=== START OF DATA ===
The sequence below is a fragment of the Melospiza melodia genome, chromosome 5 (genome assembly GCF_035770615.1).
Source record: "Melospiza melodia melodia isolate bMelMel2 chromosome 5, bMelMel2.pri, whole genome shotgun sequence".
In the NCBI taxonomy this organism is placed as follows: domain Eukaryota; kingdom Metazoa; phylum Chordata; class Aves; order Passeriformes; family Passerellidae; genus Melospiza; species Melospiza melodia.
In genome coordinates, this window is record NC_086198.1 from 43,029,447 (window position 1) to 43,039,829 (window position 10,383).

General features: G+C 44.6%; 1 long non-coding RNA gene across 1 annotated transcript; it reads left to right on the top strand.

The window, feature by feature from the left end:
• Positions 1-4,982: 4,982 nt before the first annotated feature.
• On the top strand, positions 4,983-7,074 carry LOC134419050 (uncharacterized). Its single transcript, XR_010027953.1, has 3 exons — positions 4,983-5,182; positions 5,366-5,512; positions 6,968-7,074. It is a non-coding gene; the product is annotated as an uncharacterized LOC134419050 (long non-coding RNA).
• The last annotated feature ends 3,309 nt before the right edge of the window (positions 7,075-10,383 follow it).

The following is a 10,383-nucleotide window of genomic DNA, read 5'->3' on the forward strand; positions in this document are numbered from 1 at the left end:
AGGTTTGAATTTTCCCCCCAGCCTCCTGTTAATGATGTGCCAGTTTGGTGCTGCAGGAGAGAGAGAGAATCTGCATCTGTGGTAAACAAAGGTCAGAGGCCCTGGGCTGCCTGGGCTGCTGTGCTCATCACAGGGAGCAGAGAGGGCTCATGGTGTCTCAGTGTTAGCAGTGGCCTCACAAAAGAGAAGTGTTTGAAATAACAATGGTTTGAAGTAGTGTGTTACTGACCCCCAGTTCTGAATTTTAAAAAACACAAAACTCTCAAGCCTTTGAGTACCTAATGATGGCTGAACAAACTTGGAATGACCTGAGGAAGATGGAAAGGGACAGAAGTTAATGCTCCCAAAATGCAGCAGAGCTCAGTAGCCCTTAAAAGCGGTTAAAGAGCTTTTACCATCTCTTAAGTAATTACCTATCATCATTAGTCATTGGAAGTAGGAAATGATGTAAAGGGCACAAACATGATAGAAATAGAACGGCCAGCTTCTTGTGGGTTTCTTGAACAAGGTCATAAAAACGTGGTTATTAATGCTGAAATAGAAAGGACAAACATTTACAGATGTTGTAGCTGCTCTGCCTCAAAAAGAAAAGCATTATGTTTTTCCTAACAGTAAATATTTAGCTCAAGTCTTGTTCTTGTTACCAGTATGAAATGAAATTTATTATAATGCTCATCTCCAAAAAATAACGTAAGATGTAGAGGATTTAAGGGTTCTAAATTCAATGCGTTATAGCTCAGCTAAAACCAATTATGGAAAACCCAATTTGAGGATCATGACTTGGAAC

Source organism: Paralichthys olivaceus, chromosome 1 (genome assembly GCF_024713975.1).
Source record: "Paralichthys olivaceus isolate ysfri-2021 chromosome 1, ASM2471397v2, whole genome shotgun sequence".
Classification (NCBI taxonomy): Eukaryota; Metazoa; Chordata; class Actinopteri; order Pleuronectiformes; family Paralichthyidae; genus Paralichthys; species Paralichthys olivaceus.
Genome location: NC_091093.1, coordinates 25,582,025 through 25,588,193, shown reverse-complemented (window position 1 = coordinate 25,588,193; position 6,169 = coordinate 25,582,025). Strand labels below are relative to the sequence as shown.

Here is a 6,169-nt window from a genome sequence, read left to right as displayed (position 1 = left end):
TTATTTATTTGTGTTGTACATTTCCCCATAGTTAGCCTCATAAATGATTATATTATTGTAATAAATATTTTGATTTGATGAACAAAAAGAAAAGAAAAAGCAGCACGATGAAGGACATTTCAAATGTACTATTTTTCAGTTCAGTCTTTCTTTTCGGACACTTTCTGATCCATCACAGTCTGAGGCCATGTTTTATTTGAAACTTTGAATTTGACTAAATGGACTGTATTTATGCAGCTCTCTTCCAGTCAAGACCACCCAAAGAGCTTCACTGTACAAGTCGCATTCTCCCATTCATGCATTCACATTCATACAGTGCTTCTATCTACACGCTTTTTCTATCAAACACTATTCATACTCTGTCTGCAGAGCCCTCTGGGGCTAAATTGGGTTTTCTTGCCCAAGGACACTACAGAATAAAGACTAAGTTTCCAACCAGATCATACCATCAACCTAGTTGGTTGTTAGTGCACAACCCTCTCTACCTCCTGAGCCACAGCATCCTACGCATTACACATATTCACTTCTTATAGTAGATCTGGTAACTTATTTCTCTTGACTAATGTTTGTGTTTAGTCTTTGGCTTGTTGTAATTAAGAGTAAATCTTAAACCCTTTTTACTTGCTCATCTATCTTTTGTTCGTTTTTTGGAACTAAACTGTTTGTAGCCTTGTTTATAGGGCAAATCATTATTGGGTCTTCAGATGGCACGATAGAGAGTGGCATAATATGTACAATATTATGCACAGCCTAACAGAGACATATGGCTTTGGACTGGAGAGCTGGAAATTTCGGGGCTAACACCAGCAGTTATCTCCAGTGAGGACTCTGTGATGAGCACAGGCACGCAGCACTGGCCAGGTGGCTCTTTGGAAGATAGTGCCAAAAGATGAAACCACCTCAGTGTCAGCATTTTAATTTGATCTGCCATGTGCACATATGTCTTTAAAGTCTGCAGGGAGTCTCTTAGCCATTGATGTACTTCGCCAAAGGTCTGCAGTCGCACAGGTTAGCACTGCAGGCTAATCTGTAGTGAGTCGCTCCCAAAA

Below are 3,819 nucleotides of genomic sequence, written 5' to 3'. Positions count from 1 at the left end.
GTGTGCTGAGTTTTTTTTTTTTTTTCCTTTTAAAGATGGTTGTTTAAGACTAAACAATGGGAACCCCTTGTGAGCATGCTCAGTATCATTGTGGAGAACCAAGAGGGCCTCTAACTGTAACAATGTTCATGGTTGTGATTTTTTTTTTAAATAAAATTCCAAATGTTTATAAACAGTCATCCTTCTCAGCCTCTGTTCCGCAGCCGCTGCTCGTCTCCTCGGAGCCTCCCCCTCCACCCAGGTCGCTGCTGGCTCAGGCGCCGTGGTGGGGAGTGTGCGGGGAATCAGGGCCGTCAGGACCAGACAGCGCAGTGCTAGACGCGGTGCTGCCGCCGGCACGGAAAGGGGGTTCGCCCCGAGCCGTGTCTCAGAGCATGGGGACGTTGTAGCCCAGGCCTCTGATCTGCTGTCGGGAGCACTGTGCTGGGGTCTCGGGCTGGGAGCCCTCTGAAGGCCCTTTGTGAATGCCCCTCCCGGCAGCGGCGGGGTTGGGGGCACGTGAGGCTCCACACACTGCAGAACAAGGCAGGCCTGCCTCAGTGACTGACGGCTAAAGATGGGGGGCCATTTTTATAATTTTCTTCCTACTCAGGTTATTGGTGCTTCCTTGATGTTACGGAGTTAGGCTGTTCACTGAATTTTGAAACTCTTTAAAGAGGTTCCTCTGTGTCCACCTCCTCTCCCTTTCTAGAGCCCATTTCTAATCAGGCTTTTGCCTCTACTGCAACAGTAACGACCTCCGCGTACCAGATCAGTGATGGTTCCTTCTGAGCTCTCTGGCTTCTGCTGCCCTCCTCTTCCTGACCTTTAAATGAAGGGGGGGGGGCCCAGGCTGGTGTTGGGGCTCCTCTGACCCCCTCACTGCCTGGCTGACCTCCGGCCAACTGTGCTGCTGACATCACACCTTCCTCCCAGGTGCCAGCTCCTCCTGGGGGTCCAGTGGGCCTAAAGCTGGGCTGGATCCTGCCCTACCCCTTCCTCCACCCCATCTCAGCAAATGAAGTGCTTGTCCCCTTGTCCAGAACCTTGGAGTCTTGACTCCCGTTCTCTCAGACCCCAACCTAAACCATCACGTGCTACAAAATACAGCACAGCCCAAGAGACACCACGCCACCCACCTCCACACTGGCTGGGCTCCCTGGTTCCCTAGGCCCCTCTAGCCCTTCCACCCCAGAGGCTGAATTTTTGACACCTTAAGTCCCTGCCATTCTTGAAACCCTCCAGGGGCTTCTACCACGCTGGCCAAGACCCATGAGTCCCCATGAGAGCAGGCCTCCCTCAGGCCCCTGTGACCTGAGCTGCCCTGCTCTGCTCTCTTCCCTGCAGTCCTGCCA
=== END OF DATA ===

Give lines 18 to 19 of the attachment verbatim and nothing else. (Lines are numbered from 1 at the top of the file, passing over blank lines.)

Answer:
Below are 3,819 nucleotides of genomic sequence, written 5' to 3'. Positions count from 1 at the left end.
GTGTGCTGAGTTTTTTTTTTTTTTTCCTTTTAAAGATGGTTGTTTAAGACTAAACAATGGGAACCCCTTGTGAGCATGCTCAGTATCATTGTGGAGAACCAAGAGGGCCTCTAACTGTAACAATGTTCATGGTTGTGATTTTTTTTTTAAATAAAATTCCAAATGTTTATAAACAGTCATCCTTCTCAGCCTCTGTTCCGCAGCCGCTGCTCGTCTCCTCGGAGCCTCCCCCTCCACCCAGGTCGCTGCTGGCTCAGGCGCCGTGGTGGGGAGTGTGCGGGGAATCAGGGCCGTCAGGACCAGACAGCGCAGTGCTAGACGCGGTGCTGCCGCCGGCACGGAAAGGGGGTTCGCCCCGAGCCGTGTCTCAGAGCATGGGGACGTTGTAGCCCAGGCCTCTGATCTGCTGTCGGGAGCACTGTGCTGGGGTCTCGGGCTGGGAGCCCTCTGAAGGCCCTTTGTGAATGCCCCTCCCGGCAGCGGCGGGGTTGGGGGCACGTGAGGCTCCACACACTGCAGAACAAGGCAGGCCTGCCTCAGTGACTGACGGCTAAAGATGGGGGGCCATTTTTATAATTTTCTTCCTACTCAGGTTATTGGTGCTTCCTTGATGTTACGGAGTTAGGCTGTTCACTGAATTTTGAAACTCTTTAAAGAGGTTCCTCTGTGTCCACCTCCTCTCCCTTTCTAGAGCCCATTTCTAATCAGGCTTTTGCCTCTACTGCAACAGTAACGACCTCCGCGTACCAGATCAGTGATGGTTCCTTCTGAGCTCTCTGGCTTCTGCTGCCCTCCTCTTCCTGACCTTTAAATGAAGGGGGGGGGGCCCAGGCTGGTGTTGGGGCTCCTCTGACCCCCTCACTGCCTGGCTGACCTCCGGCCAACTGTGCTGCTGACATCACACCTTCCTCCCAGGTGCCAGCTCCTCCTGGGGGTCCAGTGGGCCTAAAGCTGGGCTGGATCCTGCCCTACCCCTTCCTCCACCCCATCTCAGCAAATGAAGTGCTTGTCCCCTTGTCCAGAACCTTGGAGTCTTGACTCCCGTTCTCTCAGACCCCAACCTAAACCATCACGTGCTACAAAATACAGCACAGCCCAAGAGACACCACGCCACCCACCTCCACACTGGCTGGGCTCCCTGGTTCCCTAGGCCCCTCTAGCCCTTCCACCCCAGAGGCTGAATTTTTGACACCTTAAGTCCCTGCCATTCTTGAAACCCTCCAGGGGCTTCTACCACGCTGGCCAAGACCCATGAGTCCCCATGAGAGCAGGCCTCCCTCAGGCCCCTGTGACCTGAGCTGCCCTGCTCTGCTCTCTTCCCTGCAGTCCTGCCA